“Hajin, don’t eat too much at dinner. We’ll go out tonight.”
Sara whispered to me on the bus back to our hotel. I was feeling a bit tired from all the sightseeing today, walking around temples and gardens. On one hand I just wanted to enjoy my dinner presented on that beautiful tray (we’d been having breakfast and dinner at the same place, always presented nicely on a black tray) and go to bed. Tomorrow morning, we were going back home. On the other hand, I didn’t want to miss the opportunity to explore. I didn’t get to try Japanese ramen yet. Sara noticed that I was hesitating, and said, “Colin will probably come, too.” So, I said, “Okay.”
We met at the hotel lobby at 7:30 PM. There were five Korean students (Colin, me, Sara, and two other boys), two Japanese girls (one of them was my opponent from the first day, and her name was Miko), and the translator from the match, whose name was Haru. It turned out Miko and Sara became friends over the two days of friendship matches, and asked Haru if he would be interested in joining their night out.
The first place we went was a Seven Eleven. According to Miko, that’s where we can get almost anything. What surprised me the most was a children’s cookie called Chocobi. I’ve only seen this cookie in a Japanese TV animation that I watched several times, and it looked exactly like I saw on TV. I didn’t buy it though, because as a cookie it didn’t look tasty after all.
Then we all went to a ramen restaurant. Sara and I were super excited to finally taste Japanese ramen, but the other Korean boys were rather doubtful that it would be better than Korean instant ramen. Apparently they were big fans of Shin-ra-myon, a popular Korean instant noodle. Haru recommended that we all try the classic style with shoyu (soy sauce) broth and chashu (roast pork). When the food came out, it smelled incredibly good and I liked how the noodles seemed so different from Korean noodles. When I tasted it though, it was a bit strange and very salty. I wanted to be polite to Haru and Miko, so I said I liked it. Colin seemed to genuinely like it, though. He emptied the entire bowl. Sara said she liked it, but couldn’t finish because the food was a lot more than she usually ate. It was easy for me to agree.
It was Monday night and the streets of Tokyo were busy. There were so many people around, and bright neon lights everywhere. I must have looked awed, as Haru asked, “Is this very different from Korea?” I nodded and looked at Sara. She said it was similar to certain parts of Seoul. Then she explained that I wasn’t from Seoul so it’s probably different from where I was from.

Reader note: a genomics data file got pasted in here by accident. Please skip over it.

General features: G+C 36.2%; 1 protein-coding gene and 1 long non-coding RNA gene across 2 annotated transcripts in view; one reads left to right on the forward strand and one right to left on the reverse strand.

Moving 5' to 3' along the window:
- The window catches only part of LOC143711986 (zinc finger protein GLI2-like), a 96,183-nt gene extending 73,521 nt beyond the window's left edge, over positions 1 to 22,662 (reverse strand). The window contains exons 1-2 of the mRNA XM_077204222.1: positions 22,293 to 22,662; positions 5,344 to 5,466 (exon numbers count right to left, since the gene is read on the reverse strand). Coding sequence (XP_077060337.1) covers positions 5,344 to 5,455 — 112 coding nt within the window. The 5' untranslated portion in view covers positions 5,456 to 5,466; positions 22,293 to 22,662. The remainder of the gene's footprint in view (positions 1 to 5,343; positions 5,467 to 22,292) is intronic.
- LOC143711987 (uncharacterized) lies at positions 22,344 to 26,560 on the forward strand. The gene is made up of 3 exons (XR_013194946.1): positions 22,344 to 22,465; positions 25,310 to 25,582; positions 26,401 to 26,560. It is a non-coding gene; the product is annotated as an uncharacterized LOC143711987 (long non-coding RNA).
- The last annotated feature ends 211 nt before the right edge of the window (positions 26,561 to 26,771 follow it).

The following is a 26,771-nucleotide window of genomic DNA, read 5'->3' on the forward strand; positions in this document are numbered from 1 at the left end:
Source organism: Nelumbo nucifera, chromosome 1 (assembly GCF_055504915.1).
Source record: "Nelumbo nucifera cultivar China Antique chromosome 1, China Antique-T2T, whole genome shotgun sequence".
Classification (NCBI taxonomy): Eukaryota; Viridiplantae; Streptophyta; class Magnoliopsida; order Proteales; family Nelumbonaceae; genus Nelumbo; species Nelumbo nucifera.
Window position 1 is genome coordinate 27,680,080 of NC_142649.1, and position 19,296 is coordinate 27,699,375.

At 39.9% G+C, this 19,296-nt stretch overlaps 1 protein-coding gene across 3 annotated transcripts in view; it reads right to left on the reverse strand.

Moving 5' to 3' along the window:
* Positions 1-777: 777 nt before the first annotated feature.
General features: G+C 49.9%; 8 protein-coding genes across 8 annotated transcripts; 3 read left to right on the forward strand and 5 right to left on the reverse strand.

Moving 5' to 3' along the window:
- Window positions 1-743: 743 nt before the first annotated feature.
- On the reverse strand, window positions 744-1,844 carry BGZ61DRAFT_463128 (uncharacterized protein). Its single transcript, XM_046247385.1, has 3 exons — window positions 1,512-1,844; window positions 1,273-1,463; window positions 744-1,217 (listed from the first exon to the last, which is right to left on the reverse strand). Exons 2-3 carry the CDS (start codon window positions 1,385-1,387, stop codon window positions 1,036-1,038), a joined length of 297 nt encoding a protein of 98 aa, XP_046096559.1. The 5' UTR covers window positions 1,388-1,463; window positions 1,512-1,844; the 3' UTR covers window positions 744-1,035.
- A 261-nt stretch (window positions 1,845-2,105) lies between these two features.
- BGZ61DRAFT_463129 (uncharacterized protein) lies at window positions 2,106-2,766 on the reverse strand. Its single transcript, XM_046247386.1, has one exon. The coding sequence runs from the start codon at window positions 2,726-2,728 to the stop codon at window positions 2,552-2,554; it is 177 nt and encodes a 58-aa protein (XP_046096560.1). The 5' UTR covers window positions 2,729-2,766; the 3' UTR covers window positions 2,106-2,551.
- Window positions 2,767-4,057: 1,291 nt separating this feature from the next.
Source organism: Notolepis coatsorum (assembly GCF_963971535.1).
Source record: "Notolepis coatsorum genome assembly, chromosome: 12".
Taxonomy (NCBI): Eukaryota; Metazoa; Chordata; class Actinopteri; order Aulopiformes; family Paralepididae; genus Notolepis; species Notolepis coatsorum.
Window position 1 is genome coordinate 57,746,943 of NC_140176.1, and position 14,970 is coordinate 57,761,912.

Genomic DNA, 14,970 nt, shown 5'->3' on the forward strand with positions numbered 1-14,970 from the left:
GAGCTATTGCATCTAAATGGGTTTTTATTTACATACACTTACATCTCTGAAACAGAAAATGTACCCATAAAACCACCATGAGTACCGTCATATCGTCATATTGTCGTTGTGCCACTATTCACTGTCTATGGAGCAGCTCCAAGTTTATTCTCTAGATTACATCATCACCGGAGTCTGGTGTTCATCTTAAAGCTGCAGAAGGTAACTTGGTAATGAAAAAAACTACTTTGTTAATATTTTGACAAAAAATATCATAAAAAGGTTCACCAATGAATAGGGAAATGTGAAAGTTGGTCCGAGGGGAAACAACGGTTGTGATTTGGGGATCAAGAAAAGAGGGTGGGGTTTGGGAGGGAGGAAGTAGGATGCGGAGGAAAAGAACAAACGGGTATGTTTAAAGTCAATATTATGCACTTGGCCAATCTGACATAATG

“Hajin, is your town far from Seoul?” Haru asked.
“I think so, I am not sure how far, though,” I answered.
“It’s about 200 km away,” Colin said. I admired that he knew these things.
“Colin, do you want to become a professional baduk player, too?” Haru asked.
“I am not sure. How about you Hajin?” Colin asked me. It was first time anyone had asked me this question. I didn’t know much about being a professional player, except that they were extremely strong in baduk. So, I said confidently, “Yes, I want to be a professional player.” After all, it must be a good thing to be a strong player, right? But, somehow Miko was impressed that I wanted to be a pro player. She asked me how much I was studying baduk. When I told her five days a week, three and half hours each day, Miko was like, “Wow, that’s a lot!” Now, Sara was surprised that Miko was impressed.
“I spend almost all my time outside school at the baduk dojang,” Sara told Miko.
“REALLY???” I couldn’t tell whether Miko was genuinely shocked or she liked to overreact to many things.
“Yes, my goal is to be a professional player in three years.” Then, she added, “but I am not sure if I can make it. There are other students who live in the dorm and only study baduk all day, every day.” At this remark, not only Miko but her friend Yumi and Haru also seemed surprised. They said they had heard about such intense practice in Japan too, but hadn’t met anyone doing it for real.
“Are there baduk dojangs in your town?” asked Haru.
“No, our baduk school is the strongest one in town. There is no professional baduk dojang in Daejeon,” Colin explained. I didn’t know that either. I learned that any dojang needs to have two requirements: one or more in-house professional masters, and students who are studying baduk all day to become professional players. Later, Miko said she and Yumi were in the same baduk study group, and they met with the professional master only three times a week, for two hours at a time. Miko said she did study a bit more at home, but not much. At the end of this conversation, Miko said, “No wonder Korean kids are so strong!” and somehow that made me feel proud.
During the walk along the busy streets, I saw behind a glass display a white cat decorated with pink and golden paws, holding and swinging a magic wand. I stopped walking and stared at it. It was so cute. Sara asked me if I wanted to go inside the store to see it more closely. I said yes, and we all walked in. The store had many kinds of Japanese souvenirs and traditional cookies. I walked straight to the cat and picked it up. It was cold but not heavy. The inside felt empty. I was surprised to see that the cat had two identical sides, except that one side was smiling and the other was frowning. This quality instantly spoke to me in that I play baduk almost every day, and I am bound to be one or the other. Haru came to me and asked if I wanted to buy it. I had a big smile on my face, and said yes.